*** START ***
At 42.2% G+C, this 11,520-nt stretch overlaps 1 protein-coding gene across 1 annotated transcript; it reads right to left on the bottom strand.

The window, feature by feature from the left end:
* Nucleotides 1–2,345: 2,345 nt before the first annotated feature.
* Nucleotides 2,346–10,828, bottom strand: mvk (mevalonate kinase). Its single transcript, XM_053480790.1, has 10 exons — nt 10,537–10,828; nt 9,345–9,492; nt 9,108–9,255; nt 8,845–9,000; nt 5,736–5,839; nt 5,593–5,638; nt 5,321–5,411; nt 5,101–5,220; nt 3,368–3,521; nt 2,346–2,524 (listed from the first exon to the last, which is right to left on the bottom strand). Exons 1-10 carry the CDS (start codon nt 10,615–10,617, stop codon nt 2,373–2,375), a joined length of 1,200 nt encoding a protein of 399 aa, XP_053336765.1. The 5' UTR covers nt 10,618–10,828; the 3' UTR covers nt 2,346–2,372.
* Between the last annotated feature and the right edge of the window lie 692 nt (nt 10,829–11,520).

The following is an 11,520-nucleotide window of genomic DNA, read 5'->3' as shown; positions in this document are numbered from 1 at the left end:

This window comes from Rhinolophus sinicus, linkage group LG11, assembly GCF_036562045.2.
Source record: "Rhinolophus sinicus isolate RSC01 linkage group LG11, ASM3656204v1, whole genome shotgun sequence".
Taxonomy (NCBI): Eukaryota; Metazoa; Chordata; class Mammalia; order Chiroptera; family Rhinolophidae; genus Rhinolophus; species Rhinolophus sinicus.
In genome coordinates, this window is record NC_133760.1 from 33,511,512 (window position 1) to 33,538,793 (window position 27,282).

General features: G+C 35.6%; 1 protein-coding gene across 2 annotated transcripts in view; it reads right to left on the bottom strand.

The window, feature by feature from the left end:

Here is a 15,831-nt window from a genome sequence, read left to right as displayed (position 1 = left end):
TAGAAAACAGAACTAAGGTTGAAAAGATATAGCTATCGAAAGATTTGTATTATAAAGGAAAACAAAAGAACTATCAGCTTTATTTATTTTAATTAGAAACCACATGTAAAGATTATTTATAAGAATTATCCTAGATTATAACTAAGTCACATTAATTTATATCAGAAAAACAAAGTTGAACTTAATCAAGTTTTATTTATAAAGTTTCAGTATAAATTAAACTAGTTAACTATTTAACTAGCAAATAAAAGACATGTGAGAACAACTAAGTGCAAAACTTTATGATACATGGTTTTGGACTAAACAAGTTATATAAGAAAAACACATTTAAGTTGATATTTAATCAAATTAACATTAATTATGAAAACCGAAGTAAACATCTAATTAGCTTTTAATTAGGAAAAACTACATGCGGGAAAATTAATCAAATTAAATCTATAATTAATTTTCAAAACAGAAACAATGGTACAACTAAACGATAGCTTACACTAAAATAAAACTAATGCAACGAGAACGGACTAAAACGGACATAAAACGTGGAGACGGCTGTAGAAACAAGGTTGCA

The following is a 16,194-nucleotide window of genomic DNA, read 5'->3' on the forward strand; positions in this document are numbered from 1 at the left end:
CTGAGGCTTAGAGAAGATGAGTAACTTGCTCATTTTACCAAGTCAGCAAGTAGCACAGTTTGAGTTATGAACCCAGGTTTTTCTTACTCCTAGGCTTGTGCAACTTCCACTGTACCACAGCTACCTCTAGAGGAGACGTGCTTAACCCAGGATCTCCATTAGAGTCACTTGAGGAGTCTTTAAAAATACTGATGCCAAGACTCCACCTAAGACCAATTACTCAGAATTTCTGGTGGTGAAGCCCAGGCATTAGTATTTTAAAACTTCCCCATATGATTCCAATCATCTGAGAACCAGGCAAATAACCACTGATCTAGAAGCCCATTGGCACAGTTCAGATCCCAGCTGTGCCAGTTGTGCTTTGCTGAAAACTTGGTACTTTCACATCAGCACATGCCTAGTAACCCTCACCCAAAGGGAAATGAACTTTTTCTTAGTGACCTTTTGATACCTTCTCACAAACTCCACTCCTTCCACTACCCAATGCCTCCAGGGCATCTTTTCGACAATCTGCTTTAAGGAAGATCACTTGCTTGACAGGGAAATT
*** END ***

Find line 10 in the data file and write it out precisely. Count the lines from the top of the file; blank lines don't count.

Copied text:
In genome coordinates, this window is record NC_133760.1 from 33,511,512 (window position 1) to 33,538,793 (window position 27,282).